Inside the Tigers’ Den - Leicester’s loss at Scarlets could prove ‘terminal’

Leicester Tigers in action against Harlequins. Photo: Tigers Images EMN-141016-124107001

Leicester Tigers in action against Harlequins. Photo: Tigers Images EMN-141016-124107001

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At the top end of the club game and at international level rugby you have to be accurate in everything you do.

The All Blacks are the best team in the world, and possibly the greatest rugby team of all time - I know that is saying something but the statics back it up - because when they get a chance they take it 99 percent of the time.

It’s how they score so many last minute tries to win games like they did against Australia recently and Ireland before that.

On Saturday night Leicester were not accurate when it mattered and lost 15-3 away at the Scarlets in the new European Champions Cup - in a result director of rugby Richard Cockerill said could be “terminal” for his club’s hopes of getting out of Pool Three.

Ever since the loss social media has been flooded by a lot of doom and gloom from Tigers fans which is understandable because Leicester are a club not used to losing.

The reality is Leicester are now very unlikely to qualify from their group.

Toulon have not looked invincible by any means this season but they also look better than everyone else in the pool.

Leicester will have the two times defending champions in back-to-back games in December, a loss in their home game would almost certainly end any hopes of progression in the competition.

But the good news is Tigers were well and truly in the match at Scarlets and really gifted victory to the Welsh side.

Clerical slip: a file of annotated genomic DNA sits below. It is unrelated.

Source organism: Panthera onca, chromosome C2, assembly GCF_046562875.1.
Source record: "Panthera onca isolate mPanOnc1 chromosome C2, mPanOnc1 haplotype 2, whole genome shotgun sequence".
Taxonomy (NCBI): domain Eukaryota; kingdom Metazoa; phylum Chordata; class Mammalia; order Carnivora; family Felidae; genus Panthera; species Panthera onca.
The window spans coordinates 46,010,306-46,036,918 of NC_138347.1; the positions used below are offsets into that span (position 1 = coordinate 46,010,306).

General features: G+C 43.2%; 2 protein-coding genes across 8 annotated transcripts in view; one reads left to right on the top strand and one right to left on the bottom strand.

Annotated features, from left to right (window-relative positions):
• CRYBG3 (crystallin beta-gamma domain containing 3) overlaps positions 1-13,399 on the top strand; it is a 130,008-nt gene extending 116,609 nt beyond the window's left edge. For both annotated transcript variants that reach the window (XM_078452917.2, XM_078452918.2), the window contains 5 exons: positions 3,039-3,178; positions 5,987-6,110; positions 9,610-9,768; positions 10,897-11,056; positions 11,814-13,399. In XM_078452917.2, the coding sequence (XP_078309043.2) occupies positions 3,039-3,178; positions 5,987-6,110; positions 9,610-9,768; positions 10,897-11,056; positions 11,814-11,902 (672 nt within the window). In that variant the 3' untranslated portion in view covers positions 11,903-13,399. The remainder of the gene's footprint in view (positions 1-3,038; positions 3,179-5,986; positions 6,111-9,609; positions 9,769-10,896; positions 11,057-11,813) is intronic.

Leicester’s first piece of game-costing inaccuracy came in the eighth minute of the game. Anthony Allen, back in the side for the first time this season after suffering with a long-term knee injury, dropped the ball practically over the line after Tigers had opened up the Scarlets defence with their best offensive series of the entire season.

With Scarlets players dropping like flies that wasted try should have been the start of an avalanche of points but it was not to be.

Instead Scarlets should have been much further ahead before they did get their break-through.

Wales fly-half contender Rhys Priestland missed four of his kicks at goal on a real off night with the boot which will not have done his international chances any favours.

It was a let of for Leicester but one they did not take advantage of. When the Welsh side’s try game it was an absolute gift from Tigers.

Leicester winger Miles Benjamin made as bad an error as you will ever see at this standard of rugby. The England Saxon gathered a deep kick and looked to adventurously run the ball from inside his own 22. However he fumbled the ball when attempting a dummy and Harry Robinson scooped the it up to score one of the easiest European tries he will ever get - or anyone for that matter.

Despite that Leicester were still in the game an hour into the match, with the scores at just 8-3. But Leicester were hampering any chances they had of getting back into the game with some bad basic errors. And on 61 minutes it was one error too many.

Ben Youngs had his pass knocked up and re-gathered by Aled Davis and with every Leicester player committed the scrum half had 40 metres of open turf in front of him to race home for a bonus point denying try.

After the match Leicester’s angry director of rugby Richard Cockerill said: “It was important we got something out of tonight and we didn’t which could be terminal for us in this group with a double header against Toulon up next.

“You cannot make that many errors in an important game and keep giving the opposition energy to play.

“We kept knocking-on, we didn’t control position and we put pressure on ourselves by making mistakes. It wasn’t one thing that cost us, it was all the errors together.”

Leicester have got a welcome couple of weeks off from the high profile European Champions Cup and Aviva Premiership action to find some form. They will play London Irish and Sale in the LV= Cup either side of a historic visit from the Barbarians on Tuesday, November 4.